What is cesium
Low levels of cesium also occur in nature. The radioactive isotope cesium 137 is a product of nuclear fission. If the element reaches the environment through the exhaust air or groundwater, it is absorbed by plants and animals. For this reason, cans can be found in milk, meat, mushrooms and fish. If humans are exposed to a high dose of cesium 137, the muscle tissue and the kidneys can be permanently damaged.
International rating scale "Ines"
Ines (International Nuclear Event Scale) is an internationally valid rating scale that uniformly categorizes accidents or nuclear accidents. The scale ranges from 0 to 7. The lowest level is a safety-related error that initially has no relevance to humans. The highest level is the so-called atomic “super meltdown”, in which severe effects on health for animals and humans in the wider environment can no longer be prevented. The rating scale 7 was last proclaimed in the serious reactor accident in Chernobyl. Seven means: heaviest release, effects on health and environment in a wide environment, late health damage over large areas, possibly in more than one country. A nuclear emergency was declared in Japan, but not the worst case scenario. According to the information currently available, the nuclear accident is numbered four on the Ines scale.
The extremely toxic and highly radioactive heavy metal plutonium is used as a fuel in nuclear power plants. Plutonium also arises in every reactor as a by-product from the splitting of uranium atoms. In this context, environmentalists repeatedly criticize the fact that plutonium is a major shortcoming of atomic energy. Because the half-life of the substance is a whopping 24,000 years. After this time, only half of the radioactivity is reduced. If a person is contaminated with the toxic substance, serious illnesses arise, which can also lead to death. Plutonium is highly toxic and particularly damages the kidneys. It also binds proteins in the blood plasma and is also deposited in the bone tissue and liver. The human lethal dose is very likely to be in the tens of milligrams. A proven dose of 0.32 mg / kg body weight is sufficient for dogs.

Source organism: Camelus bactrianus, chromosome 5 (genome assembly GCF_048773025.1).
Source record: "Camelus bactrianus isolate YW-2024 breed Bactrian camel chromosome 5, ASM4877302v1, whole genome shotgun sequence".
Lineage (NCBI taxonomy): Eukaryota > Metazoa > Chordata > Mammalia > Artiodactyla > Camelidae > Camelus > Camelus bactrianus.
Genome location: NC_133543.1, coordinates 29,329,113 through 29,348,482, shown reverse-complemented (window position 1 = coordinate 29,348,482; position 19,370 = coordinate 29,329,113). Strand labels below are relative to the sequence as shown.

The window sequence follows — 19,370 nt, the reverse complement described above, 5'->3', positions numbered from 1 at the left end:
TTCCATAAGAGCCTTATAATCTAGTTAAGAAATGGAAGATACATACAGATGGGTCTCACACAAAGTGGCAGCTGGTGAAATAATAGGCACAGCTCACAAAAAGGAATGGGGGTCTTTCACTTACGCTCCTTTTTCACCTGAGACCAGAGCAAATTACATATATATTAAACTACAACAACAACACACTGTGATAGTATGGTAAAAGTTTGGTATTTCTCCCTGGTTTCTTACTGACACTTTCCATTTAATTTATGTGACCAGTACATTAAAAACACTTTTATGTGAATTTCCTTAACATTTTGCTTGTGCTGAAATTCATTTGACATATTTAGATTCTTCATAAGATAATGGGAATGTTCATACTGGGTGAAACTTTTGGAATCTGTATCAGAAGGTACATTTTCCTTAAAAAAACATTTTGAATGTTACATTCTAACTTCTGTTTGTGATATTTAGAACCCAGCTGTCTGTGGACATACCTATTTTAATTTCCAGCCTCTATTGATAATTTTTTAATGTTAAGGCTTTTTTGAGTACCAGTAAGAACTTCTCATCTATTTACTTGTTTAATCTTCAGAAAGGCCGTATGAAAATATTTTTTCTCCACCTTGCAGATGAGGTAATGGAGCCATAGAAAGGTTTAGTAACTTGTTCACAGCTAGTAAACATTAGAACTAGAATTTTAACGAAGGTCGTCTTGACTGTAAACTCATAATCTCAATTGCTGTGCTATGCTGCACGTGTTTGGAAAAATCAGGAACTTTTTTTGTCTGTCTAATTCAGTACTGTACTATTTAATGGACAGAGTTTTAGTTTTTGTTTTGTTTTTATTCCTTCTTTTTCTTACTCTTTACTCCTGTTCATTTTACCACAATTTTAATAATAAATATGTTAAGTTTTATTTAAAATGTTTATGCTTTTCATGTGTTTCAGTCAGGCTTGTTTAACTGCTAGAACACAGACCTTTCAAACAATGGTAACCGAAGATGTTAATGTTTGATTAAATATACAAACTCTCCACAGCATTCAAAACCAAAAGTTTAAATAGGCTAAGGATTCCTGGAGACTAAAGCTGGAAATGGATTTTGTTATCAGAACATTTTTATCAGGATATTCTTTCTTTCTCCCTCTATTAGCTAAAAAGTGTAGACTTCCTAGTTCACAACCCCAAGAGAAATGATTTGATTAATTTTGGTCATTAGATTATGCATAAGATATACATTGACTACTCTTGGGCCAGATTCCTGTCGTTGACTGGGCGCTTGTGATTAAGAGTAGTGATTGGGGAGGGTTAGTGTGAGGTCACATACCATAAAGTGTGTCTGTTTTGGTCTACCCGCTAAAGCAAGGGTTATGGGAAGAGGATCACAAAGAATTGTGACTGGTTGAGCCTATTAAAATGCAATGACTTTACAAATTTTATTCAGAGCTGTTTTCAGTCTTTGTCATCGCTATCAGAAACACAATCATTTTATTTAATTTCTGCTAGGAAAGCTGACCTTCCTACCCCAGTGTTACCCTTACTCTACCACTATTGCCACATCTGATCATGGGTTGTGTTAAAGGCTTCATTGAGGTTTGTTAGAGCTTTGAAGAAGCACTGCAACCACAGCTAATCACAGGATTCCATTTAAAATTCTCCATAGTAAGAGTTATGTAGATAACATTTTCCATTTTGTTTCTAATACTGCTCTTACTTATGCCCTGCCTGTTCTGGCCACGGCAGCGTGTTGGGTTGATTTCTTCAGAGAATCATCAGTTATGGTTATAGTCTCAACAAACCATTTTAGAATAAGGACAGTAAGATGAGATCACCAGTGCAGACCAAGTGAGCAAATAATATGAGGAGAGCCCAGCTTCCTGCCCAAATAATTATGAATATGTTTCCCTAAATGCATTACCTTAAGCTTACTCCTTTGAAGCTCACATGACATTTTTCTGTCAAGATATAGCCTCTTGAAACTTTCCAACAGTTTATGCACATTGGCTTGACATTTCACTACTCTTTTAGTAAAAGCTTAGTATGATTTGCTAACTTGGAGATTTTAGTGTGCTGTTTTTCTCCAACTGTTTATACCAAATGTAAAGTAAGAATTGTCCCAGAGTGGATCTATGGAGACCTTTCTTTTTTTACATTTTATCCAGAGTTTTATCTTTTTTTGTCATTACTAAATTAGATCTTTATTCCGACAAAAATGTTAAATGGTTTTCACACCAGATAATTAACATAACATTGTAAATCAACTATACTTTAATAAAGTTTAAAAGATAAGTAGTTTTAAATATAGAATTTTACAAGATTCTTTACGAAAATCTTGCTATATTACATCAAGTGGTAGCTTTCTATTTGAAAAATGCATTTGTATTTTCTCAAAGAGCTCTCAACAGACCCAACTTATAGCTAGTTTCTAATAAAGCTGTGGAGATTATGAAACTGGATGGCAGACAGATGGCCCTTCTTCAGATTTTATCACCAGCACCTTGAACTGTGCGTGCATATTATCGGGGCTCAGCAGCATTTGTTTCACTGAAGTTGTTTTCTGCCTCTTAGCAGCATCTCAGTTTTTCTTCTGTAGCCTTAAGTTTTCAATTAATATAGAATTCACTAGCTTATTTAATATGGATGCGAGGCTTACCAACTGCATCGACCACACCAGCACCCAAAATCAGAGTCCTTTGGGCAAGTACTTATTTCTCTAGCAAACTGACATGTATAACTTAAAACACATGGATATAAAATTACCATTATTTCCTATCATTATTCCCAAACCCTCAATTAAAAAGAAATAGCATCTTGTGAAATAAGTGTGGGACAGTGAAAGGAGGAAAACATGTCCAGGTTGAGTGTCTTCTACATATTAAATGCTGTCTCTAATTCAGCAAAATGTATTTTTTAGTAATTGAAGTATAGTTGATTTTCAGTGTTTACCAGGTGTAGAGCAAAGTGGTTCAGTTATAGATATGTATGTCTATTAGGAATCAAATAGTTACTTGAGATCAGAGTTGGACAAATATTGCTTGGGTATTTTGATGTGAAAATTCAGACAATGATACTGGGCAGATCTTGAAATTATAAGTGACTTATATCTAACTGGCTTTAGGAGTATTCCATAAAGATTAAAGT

What is a super meltdown? One speaks of a super meltdown when the “super greatest presumed accident” of a nuclear reactor takes place. The absolute worst-case scenario occurs when humans can no longer control the nuclear accident. As a result, politicians and the media speak of a super meltdown. The last Super Gau again took place in 1986 in Chernobyl, Ukraine. According to the INES guideline, the accident was classified as seven. In Japan, accidents are currently rated four. This means: "Low radiation exposure of the population approximately at the level of natural radiation exposure." According to the information available, a super meltdown in Japan cannot currently be assumed. (sb)
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Image: Gerd Altmann, Pixelio.de